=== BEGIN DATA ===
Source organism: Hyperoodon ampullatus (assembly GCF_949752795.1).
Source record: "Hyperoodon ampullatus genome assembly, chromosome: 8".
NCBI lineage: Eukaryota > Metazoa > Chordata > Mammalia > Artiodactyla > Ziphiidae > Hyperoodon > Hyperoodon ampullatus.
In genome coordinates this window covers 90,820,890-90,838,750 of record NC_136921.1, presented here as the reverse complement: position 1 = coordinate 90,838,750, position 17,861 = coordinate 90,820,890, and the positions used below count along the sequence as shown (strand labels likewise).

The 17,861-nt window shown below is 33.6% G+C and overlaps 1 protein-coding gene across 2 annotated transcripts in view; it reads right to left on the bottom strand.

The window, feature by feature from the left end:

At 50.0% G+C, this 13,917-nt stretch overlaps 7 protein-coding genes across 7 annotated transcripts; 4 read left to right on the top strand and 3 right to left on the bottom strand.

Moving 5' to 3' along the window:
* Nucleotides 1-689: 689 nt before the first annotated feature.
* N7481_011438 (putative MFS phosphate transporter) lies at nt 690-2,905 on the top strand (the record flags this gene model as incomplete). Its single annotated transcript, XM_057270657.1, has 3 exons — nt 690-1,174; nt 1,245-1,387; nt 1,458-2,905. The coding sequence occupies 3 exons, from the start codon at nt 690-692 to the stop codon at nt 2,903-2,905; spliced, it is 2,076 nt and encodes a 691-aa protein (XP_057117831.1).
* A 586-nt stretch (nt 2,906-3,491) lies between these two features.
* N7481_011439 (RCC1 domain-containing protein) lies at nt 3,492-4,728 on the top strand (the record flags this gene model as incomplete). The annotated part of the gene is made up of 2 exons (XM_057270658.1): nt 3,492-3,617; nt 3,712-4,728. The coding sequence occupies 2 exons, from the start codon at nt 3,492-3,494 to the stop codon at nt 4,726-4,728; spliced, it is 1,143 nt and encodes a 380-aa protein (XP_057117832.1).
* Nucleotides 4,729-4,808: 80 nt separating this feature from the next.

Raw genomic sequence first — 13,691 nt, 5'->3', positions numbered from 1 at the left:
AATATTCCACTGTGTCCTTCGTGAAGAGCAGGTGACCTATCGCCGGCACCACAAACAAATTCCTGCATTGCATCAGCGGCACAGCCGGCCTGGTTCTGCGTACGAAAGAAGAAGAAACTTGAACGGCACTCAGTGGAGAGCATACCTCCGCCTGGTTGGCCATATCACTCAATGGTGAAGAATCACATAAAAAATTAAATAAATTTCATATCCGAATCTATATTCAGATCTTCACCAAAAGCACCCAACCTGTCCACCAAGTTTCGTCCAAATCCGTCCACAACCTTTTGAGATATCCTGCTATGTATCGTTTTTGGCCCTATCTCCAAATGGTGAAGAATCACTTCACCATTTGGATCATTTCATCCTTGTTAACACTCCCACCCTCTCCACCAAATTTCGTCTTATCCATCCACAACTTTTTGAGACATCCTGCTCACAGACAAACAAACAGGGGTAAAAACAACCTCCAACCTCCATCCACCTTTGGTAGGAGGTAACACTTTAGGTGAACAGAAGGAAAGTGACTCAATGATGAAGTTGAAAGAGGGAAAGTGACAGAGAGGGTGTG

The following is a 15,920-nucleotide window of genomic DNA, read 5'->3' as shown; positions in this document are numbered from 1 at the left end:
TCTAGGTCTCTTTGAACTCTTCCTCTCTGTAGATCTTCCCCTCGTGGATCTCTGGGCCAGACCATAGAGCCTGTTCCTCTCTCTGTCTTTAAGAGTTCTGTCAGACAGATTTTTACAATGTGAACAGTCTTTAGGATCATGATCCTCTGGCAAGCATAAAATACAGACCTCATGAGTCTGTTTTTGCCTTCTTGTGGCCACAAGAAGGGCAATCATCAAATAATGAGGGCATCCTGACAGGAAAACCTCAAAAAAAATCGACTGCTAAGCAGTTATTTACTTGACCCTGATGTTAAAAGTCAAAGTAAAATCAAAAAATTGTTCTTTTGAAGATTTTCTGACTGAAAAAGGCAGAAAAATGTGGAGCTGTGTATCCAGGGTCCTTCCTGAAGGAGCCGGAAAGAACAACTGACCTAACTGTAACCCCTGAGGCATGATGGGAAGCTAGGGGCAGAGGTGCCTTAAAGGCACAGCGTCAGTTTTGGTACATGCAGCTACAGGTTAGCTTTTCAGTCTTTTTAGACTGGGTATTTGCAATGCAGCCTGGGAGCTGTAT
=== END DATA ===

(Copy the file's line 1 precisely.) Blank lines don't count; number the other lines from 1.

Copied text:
Source organism: Hyperoodon ampullatus (assembly GCF_949752795.1).